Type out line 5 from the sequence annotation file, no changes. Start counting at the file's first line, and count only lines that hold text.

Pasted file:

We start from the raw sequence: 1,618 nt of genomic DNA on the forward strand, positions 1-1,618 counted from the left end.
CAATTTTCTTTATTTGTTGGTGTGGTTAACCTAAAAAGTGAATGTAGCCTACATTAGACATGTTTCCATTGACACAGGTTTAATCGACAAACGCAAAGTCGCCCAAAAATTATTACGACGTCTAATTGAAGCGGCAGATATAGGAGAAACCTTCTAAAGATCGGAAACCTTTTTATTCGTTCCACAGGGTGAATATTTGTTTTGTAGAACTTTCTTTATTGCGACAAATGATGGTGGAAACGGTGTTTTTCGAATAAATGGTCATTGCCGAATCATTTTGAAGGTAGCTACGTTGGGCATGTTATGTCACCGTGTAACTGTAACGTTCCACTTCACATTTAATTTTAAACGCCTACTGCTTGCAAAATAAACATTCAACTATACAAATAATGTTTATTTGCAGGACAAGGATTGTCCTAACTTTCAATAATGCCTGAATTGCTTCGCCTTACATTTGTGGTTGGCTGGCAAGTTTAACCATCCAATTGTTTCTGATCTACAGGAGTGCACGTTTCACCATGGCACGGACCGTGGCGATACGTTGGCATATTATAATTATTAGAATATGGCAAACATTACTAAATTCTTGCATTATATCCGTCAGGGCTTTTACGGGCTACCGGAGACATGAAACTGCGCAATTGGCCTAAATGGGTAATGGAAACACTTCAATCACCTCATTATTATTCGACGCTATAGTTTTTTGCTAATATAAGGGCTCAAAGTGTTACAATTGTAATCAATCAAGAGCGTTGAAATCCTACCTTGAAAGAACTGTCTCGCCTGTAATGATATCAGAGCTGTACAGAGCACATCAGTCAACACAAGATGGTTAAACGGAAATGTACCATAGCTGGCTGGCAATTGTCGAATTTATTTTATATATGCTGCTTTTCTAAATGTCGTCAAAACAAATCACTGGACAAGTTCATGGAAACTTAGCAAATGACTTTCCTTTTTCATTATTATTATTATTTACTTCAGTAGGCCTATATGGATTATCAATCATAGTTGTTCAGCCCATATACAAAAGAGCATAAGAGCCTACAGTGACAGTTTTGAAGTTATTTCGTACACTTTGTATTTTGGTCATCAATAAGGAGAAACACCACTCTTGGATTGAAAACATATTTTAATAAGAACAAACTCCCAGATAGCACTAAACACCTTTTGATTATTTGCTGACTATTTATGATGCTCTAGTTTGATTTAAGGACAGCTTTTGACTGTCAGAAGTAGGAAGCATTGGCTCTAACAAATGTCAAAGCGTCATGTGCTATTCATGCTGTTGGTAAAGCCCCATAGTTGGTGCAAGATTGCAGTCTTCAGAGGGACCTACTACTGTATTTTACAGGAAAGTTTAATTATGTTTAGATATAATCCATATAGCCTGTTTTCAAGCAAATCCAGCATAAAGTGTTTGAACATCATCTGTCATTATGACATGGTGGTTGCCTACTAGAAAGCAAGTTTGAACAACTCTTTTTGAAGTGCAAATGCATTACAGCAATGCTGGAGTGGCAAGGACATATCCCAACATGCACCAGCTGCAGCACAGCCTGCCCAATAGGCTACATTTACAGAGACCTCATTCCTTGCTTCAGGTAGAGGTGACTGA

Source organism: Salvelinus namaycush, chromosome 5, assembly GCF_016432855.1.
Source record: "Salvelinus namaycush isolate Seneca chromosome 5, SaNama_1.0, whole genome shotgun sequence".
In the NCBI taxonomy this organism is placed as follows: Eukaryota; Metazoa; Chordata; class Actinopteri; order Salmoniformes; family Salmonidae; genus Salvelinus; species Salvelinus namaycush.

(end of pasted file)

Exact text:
In the NCBI taxonomy this organism is placed as follows: Eukaryota; Metazoa; Chordata; class Actinopteri; order Salmoniformes; family Salmonidae; genus Salvelinus; species Salvelinus namaycush.